What do I do if a client contract includes cybersecurity restrictions?
By: Ryan Barton on May 2, 2017
You’re reviewing the updated contract from your largest client, when you notice a “Security Addendum.” You read through and quickly realize – you have no idea if your IT partner is doing half of this, and you’re pretty sure you’re out of compliance on the other half. What to do?
This scenario is happening with increasing frequency across many industries, from manufacturing to healthcare to insurance to professional services to government. Large organizations are requiring all their suppliers and vendors to comply with security their own security model. These requirements typically include annual risk assessments, ongoing staff training, routine log monitoring, encryption of data in transit, and the like. Virtually every large company is now including these types of requirements in their contracts.
If you supply to a government contractor (or directly to any military branch of the government), then you are required to follow NIST SP.800-171 – a security framework designed for contracts in the defense industry.
Why is this occurring?
To understand why this is happening, first some context:
Security is not a product, and it’s not a feature, it’s a discipline. Security is about reducing risk, systematically, in a disciplined form, across all aspects of an organization. This means that security is delivered through policy, process, training, security controls, and security procedures.
Organizations such as the National Institute of Standards and Technology (NIST – www.nist.gov) release “frameworks” that outline security requirements and controls which organizations can follow. These make sense for all organizations but are especially important for larger companies. These companies then enforce restrictions from the framework out to anyone who is sending them files or storing their data. Hence, the contracts.
What to do?
A multi-faceted discipline across policies and controls can be extremely challenging in a small business. Most of these frameworks and requirements assume the presence of dedicated cybersecurity staff on payroll – something virtually nonexistent in the small business world. While every business should take an intentional, sophisticated approach to cybersecurity, very few do. If you find yourself scrambling to fulfill the requirements of a contract, you are not alone.
Once you’ve recognized the need to comply with contract requirements or a framework, we recommend considering the following questions:
- Do I have the resources in my current team and vendors to understand and implement these controls quickly and cost-effectively? Interview your IT support, contractors, or staff.
- Is this a client that is integral to the business and worth some expense and hassle in order to keep? Recognize that even if the answer is “no,” that the number of these contract restrictions is increasing significantly, so future clients are likely to implement similar procedures.
- Do we have the ability to lead this in-house? If yes, we recommend a process of:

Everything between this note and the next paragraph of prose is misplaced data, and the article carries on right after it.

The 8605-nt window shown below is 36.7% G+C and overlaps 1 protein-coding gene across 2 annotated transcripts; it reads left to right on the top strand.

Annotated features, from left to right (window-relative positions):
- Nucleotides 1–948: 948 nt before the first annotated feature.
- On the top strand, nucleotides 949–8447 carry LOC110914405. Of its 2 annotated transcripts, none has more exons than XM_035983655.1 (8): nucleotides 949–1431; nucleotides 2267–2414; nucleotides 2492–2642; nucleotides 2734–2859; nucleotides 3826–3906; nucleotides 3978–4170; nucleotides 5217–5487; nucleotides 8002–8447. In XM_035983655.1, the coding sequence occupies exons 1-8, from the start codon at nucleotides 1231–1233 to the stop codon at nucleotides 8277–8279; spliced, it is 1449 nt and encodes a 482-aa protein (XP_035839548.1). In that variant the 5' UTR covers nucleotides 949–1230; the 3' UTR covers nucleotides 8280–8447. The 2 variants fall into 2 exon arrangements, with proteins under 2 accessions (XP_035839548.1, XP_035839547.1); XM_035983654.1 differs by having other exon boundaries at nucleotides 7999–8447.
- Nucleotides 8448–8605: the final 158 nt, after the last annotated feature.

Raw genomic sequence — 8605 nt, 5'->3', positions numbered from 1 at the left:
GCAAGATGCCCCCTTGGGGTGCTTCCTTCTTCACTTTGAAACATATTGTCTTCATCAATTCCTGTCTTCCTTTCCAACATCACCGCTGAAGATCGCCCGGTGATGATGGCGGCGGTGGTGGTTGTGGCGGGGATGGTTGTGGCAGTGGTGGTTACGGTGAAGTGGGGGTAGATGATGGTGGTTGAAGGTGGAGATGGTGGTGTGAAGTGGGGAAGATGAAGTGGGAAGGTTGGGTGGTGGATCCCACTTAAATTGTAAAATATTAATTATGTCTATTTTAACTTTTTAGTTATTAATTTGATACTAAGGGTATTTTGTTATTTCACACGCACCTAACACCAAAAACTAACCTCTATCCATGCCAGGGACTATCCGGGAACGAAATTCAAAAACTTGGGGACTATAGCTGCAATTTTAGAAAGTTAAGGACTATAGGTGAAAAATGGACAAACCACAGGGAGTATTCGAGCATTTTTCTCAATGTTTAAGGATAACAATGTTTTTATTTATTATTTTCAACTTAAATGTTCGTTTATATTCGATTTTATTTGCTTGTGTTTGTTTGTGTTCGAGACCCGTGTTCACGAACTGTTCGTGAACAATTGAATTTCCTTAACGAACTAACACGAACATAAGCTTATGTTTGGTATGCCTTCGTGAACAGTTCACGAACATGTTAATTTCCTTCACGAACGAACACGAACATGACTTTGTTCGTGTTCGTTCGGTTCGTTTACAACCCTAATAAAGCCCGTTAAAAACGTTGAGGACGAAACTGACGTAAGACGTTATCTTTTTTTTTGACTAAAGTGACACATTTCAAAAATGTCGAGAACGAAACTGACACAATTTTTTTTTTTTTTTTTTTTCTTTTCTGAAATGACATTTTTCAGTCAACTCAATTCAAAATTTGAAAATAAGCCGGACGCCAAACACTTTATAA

- Outline all the requirements clearly, in an audit-able forma.t
- Differentiate the required items from recommended items.
- Determine whether a risk assessment is required and, if it is, if it can be a self-assessment, or if a 3rd party risk assessment is required.
- Scheduling a risk assessment, if one hasn’t been done before.
- Gather all of your policies that relate to security (including employee handbook), network documentation, procedures, and IT documentation.
- Setup interviews with the various involved staff – IT, operations, HR, etc.
- Work through the list of requirements, marking areas of noncompliance, preparing a “Compliance report.”
- Work with IT to implement procedures, identify products, and increase documentation in order to fulfill each component.
- Talk with your insurance agent about cyber liability coverage, and ensure that you have the right coverage to cover costs in case there is an incident.
- If no (the organization does not have the resources to lead this internally), look for a partner with experience with similar sized businesses, facing similar challenges. There are many quality security firms out there, but most focus on larger businesses, or businesses with highly security environments (such as banks). The key is to find a partner that can understand the core business need, be efficient in terms of cost and time, and who has the expertise to create a clear path to full compliance.
Mainstay’s cybersecurity team works across industries, focusing on small business, for information security and compliance. If you are facing this scenario, we would love to talk, give recommendations, and discuss whether we might be able to help. Feel free to give us a call at 603.524.4774 today, or contact us online.
If you aren’t facing this scenario, but you have large-organization (or highly sophisticated) clients, then prepare for this to come. And you might want to double check your current contracts and make sure you haven’t signed something you aren’t aware of! If you experience a breach and are found to be out of compliance, the penalties can be severe.